Lada Spares UK
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  Email: tom@lada.co.uk
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IN THE BEGINNING

In 1966, an agreement between Fiat and the Soviet Government was signed, so that a new car factory could be built some 600 miles south-east of Moscow beside the river Volga. This site is now the world's third-largest motor-manufacturing complex with 90 miles of automated assembly lines and a shop-floor area of 22.5 million square feet. The factory was built in less than 4 years, by over 45 thousand workers at an estimated cost of some £820,000,000.

The site has it's own hotels, test-track and R&D department. (The hotels have now been sold off). This mammoth scheme was part of a much larger program for the area, which included the building of a hydro-electric power plant, the Lenin Dam on the lower Volga, and the building of Togliatti, a new town on the banks of the river replacing an earlier settlement called Stavropol which was inundated by the reservoir. Togliatti was the name of the then chairman of the Italian Communist Party. He'd led the Italian resistance during World War 2, and had played a key role in the negotiations which had led to the sale of the Fiat plant to the Soviet Union. Part of the negotiations was the agreement that the Soviet Union would give steel to Fiat for use in it's manufacturing.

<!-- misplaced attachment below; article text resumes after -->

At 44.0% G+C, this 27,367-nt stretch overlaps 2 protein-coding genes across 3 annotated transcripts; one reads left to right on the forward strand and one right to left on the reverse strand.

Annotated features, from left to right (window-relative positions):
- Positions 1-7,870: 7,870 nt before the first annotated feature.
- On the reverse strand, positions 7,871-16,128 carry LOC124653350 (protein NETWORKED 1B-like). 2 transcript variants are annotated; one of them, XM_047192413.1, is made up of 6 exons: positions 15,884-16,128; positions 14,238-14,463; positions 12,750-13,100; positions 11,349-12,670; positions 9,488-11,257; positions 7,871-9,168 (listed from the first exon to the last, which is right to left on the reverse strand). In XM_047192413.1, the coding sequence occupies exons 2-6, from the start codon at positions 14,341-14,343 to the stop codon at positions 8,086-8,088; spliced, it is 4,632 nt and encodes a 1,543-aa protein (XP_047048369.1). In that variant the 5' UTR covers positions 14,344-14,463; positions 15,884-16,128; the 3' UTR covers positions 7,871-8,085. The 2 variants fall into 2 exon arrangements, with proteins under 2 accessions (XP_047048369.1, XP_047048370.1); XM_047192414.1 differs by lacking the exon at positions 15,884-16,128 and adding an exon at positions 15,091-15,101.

THE LADA

The Lada 1200 Saloon first appeared in the UK at the 1973 Motor Show, causing quite a few raised eyebrows because of it's extremely low price. As Satra Motors LTD, the concessionaires said, "For a new car, the Lada looks and sounds strangely familiar. From it's no-nonsense, clean lines to it's pedigree 1198cc engine, capable of speeds up to 90mph And since this is a speed one is rarely allowed to reach, the Lada is never strained. It's also surprisingly gentle at the fuel pumps. Inside and out, there's very little about the Lada that you don't already know. The only thing that will surprise you is the price. It's much less than you'd expect. You don't meet many cars like that nowadays". It was equipped with fully adjustable reclining seats, four speed synchromesh gearbox, two speed wipers, luxurious vinyl upholstery, comprehensive toolkit, and more. "And none of these extras cost more money. Because we think the ex-works price should be where your spending stops, not where it begins." About four years later, carpets were fitted. (Over the top of the factory-fitted rubber matting) and reversing lights added. Further modifications followed and the Riva has been updated regularly ever since. The body line must surely now be considered a "classic".

April 1994 saw the introduction of the Lada 1200 Saloon and Estate joined later by the 1500 Estate, sharing the 1200 body shell. The 1500 Saloon followed in 1976 and in 1978 appeared with the 1600 engine, and was the up-spec-4-headlamp leader of the Lada range.